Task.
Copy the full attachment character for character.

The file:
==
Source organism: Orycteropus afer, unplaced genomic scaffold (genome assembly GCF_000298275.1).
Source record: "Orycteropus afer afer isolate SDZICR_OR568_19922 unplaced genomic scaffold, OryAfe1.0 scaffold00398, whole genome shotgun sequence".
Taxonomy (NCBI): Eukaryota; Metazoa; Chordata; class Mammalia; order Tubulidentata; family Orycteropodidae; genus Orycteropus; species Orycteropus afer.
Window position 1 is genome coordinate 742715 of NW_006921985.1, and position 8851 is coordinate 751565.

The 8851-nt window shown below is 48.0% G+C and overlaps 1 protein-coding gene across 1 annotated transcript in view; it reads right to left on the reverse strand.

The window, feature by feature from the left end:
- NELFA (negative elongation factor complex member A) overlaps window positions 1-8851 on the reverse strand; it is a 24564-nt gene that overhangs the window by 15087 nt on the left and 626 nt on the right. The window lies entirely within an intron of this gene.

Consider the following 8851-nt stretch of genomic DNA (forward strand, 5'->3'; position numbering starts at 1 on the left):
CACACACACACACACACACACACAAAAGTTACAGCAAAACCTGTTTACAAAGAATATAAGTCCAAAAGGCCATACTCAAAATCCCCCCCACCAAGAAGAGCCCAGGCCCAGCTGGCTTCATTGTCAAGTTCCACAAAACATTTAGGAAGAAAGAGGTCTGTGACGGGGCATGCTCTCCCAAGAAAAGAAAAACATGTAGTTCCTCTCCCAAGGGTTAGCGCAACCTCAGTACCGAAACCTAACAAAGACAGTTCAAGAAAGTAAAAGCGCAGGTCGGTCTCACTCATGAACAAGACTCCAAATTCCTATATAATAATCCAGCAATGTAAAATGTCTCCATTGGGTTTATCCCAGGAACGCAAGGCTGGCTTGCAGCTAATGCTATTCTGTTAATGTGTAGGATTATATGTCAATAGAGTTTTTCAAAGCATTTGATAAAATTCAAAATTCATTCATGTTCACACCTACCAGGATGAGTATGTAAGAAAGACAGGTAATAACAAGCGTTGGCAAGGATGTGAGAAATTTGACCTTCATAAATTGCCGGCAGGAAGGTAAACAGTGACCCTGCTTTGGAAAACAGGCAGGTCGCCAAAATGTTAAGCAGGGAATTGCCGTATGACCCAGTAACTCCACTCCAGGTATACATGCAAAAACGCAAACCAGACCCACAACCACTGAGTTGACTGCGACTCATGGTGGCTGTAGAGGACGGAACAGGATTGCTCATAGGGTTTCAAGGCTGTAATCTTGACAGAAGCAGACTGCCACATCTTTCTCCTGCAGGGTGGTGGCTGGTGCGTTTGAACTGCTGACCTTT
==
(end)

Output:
Source organism: Orycteropus afer, unplaced genomic scaffold (genome assembly GCF_000298275.1).
Source record: "Orycteropus afer afer isolate SDZICR_OR568_19922 unplaced genomic scaffold, OryAfe1.0 scaffold00398, whole genome shotgun sequence".
Taxonomy (NCBI): Eukaryota; Metazoa; Chordata; class Mammalia; order Tubulidentata; family Orycteropodidae; genus Orycteropus; species Orycteropus afer.
Window position 1 is genome coordinate 742715 of NW_006921985.1, and position 8851 is coordinate 751565.

The 8851-nt window shown below is 48.0% G+C and overlaps 1 protein-coding gene across 1 annotated transcript in view; it reads right to left on the reverse strand.

The window, feature by feature from the left end:
- NELFA (negative elongation factor complex member A) overlaps window positions 1-8851 on the reverse strand; it is a 24564-nt gene that overhangs the window by 15087 nt on the left and 626 nt on the right. The window lies entirely within an intron of this gene.

Consider the following 8851-nt stretch of genomic DNA (forward strand, 5'->3'; position numbering starts at 1 on the left):
CACACACACACACACACACACACAAAAGTTACAGCAAAACCTGTTTACAAAGAATATAAGTCCAAAAGGCCATACTCAAAATCCCCCCCACCAAGAAGAGCCCAGGCCCAGCTGGCTTCATTGTCAAGTTCCACAAAACATTTAGGAAGAAAGAGGTCTGTGACGGGGCATGCTCTCCCAAGAAAAGAAAAACATGTAGTTCCTCTCCCAAGGGTTAGCGCAACCTCAGTACCGAAACCTAACAAAGACAGTTCAAGAAAGTAAAAGCGCAGGTCGGTCTCACTCATGAACAAGACTCCAAATTCCTATATAATAATCCAGCAATGTAAAATGTCTCCATTGGGTTTATCCCAGGAACGCAAGGCTGGCTTGCAGCTAATGCTATTCTGTTAATGTGTAGGATTATATGTCAATAGAGTTTTTCAAAGCATTTGATAAAATTCAAAATTCATTCATGTTCACACCTACCAGGATGAGTATGTAAGAAAGACAGGTAATAACAAGCGTTGGCAAGGATGTGAGAAATTTGACCTTCATAAATTGCCGGCAGGAAGGTAAACAGTGACCCTGCTTTGGAAAACAGGCAGGTCGCCAAAATGTTAAGCAGGGAATTGCCGTATGACCCAGTAACTCCACTCCAGGTATACATGCAAAAACGCAAACCAGACCCACAACCACTGAGTTGACTGCGACTCATGGTGGCTGTAGAGGACGGAACAGGATTGCTCATAGGGTTTCAAGGCTGTAATCTTGACAGAAGCAGACTGCCACATCTTTCTCCTGCAGGGTGGTGGCTGGTGCGTTTGAACTGCTGACCTTT